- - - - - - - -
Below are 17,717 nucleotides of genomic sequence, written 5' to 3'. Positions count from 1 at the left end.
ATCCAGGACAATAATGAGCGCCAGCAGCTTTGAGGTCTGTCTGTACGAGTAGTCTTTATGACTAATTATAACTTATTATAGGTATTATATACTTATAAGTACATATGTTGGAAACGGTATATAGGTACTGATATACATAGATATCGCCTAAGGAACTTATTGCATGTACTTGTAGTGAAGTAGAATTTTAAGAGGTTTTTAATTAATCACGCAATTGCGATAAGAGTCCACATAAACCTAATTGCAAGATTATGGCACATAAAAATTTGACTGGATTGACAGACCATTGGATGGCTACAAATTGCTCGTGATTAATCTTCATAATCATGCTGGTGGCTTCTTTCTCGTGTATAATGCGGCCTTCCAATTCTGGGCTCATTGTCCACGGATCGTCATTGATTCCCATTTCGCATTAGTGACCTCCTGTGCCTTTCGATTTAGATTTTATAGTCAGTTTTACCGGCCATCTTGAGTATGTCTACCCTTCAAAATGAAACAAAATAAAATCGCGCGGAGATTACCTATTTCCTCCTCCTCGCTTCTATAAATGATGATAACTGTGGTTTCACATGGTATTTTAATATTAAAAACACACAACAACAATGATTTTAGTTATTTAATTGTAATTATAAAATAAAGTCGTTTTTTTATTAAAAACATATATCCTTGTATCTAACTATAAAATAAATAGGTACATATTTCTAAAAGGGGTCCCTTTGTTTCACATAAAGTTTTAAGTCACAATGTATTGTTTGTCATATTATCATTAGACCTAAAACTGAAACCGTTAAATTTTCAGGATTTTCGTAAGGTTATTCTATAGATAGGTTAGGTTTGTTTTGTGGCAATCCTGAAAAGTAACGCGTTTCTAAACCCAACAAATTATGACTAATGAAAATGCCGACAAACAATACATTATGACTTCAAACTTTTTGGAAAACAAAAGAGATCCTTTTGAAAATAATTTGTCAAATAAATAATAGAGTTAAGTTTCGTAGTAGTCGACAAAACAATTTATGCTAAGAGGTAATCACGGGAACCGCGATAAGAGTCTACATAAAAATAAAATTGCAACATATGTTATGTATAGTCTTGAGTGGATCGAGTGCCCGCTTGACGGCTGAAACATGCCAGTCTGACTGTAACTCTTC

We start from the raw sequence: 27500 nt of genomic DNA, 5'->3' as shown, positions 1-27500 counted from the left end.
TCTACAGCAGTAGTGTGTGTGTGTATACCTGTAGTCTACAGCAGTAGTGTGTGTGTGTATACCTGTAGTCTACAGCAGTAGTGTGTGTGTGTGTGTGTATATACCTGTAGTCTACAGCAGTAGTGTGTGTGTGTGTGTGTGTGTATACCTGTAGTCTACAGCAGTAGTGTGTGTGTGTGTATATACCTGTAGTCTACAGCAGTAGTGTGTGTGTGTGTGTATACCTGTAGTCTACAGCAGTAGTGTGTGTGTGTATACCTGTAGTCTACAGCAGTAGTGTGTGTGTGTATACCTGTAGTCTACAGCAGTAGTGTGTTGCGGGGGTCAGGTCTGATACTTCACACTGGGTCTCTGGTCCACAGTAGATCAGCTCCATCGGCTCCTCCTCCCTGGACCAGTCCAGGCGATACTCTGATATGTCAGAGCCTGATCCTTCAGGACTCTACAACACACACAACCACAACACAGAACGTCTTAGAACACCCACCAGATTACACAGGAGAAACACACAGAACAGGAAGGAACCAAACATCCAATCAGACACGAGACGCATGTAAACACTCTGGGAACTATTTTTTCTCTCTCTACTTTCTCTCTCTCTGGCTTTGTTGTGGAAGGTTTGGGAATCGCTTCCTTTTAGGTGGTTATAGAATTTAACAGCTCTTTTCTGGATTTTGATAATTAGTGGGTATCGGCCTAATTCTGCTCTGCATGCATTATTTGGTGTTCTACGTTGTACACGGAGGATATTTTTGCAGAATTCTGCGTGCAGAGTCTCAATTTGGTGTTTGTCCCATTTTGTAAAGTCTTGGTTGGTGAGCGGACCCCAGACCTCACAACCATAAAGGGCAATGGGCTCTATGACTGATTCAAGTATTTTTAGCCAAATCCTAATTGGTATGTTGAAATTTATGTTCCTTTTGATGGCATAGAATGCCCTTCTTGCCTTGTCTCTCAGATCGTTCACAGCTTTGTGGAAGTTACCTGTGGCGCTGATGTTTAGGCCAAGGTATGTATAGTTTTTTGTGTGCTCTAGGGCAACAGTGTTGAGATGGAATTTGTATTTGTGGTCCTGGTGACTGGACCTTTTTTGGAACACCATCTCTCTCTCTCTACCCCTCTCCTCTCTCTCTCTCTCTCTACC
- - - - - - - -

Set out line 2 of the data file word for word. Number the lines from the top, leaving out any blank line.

ATCCAGGACAATAATGAGCGCCAGCAGCTTTGAGGTCTGTCTGTACGAGTAGTCTTTATGACTAATTATAACTTATTATAGGTATTATATACTTATAAGTACATATGTTGGAAACGGTATATAGGTACTGATATACATAGATATCGCCTAAGGAACTTATTGCATGTACTTGTAGTGAAGTAGAATTTTAAGAGGTTTTTAATTAATCACGCAATTGCGATAAGAGTCCACATAAACCTAATTGCAAGATTATGGCACATAAAAATTTGACTGGATTGACAGACCATTGGATGGCTACAAATTGCTCGTGATTAATCTTCATAATCATGCTGGTGGCTTCTTTCTCGTGTATAATGCGGCCTTCCAATTCTGGGCTCATTGTCCACGGATCGTCATTGATTCCCATTTCGCATTAGTGACCTCCTGTGCCTTTCGATTTAGATTTTATAGTCAGTTTTACCGGCCATCTTGAGTATGTCTACCCTTCAAAATGAAACAAAATAAAATCGCGCGGAGATTACCTATTTCCTCCTCCTCGCTTCTATAAATGATGATAACTGTGGTTTCACATGGTATTTTAATATTAAAAACACACAACAACAATGATTTTAGTTATTTAATTGTAATTATAAAATAAAGTCGTTTTTTTATTAAAAACATATATCCTTGTATCTAACTATAAAATAAATAGGTACATATTTCTAAAAGGGGTCCCTTTGTTTCACATAAAGTTTTAAGTCACAATGTATTGTTTGTCATATTATCATTAGACCTAAAACTGAAACCGTTAAATTTTCAGGATTTTCGTAAGGTTATTCTATAGATAGGTTAGGTTTGTTTTGTGGCAATCCTGAAAAGTAACGCGTTTCTAAACCCAACAAATTATGACTAATGAAAATGCCGACAAACAATACATTATGACTTCAAACTTTTTGGAAAACAAAAGAGATCCTTTTGAAAATAATTTGTCAAATAAATAATAGAGTTAAGTTTCGTAGTAGTCGACAAAACAATTTATGCTAAGAGGTAATCACGGGAACCGCGATAAGAGTCTACATAAAAATAAAATTGCAACATATGTTATGTATAGTCTTGAGTGGATCGAGTGCCCGCTTGACGGCTGAAACATGCCAGTCTGACTGTAACTCTTC